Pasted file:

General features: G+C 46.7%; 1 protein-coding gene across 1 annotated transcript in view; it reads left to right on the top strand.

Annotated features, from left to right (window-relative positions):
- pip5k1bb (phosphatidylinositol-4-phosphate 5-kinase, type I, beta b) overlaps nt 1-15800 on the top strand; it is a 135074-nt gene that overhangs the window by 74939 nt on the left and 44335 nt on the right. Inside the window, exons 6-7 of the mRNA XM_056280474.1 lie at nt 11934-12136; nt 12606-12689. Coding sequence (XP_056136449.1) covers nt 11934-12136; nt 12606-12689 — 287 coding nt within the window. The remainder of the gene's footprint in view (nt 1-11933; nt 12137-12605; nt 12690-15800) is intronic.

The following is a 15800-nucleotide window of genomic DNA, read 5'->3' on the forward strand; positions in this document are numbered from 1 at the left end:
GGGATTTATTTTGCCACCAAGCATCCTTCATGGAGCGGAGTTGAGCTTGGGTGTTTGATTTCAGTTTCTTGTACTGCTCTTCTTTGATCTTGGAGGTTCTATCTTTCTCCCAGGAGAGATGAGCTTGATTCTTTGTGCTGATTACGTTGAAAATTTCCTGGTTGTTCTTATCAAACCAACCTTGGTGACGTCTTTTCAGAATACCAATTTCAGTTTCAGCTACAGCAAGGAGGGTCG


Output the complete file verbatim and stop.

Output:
General features: G+C 46.7%; 1 protein-coding gene across 1 annotated transcript in view; it reads left to right on the top strand.

Annotated features, from left to right (window-relative positions):
- pip5k1bb (phosphatidylinositol-4-phosphate 5-kinase, type I, beta b) overlaps nt 1-15800 on the top strand; it is a 135074-nt gene that overhangs the window by 74939 nt on the left and 44335 nt on the right. Inside the window, exons 6-7 of the mRNA XM_056280474.1 lie at nt 11934-12136; nt 12606-12689. Coding sequence (XP_056136449.1) covers nt 11934-12136; nt 12606-12689 — 287 coding nt within the window. The remainder of the gene's footprint in view (nt 1-11933; nt 12137-12605; nt 12690-15800) is intronic.

The following is a 15800-nucleotide window of genomic DNA, read 5'->3' on the forward strand; positions in this document are numbered from 1 at the left end:
GGGATTTATTTTGCCACCAAGCATCCTTCATGGAGCGGAGTTGAGCTTGGGTGTTTGATTTCAGTTTCTTGTACTGCTCTTCTTTGATCTTGGAGGTTCTATCTTTCTCCCAGGAGAGATGAGCTTGATTCTTTGTGCTGATTACGTTGAAAATTTCCTGGTTGTTCTTATCAAACCAACCTTGGTGACGTCTTTTCAGAATACCAATTTCAGTTTCAGCTACAGCAAGGAGGGTCG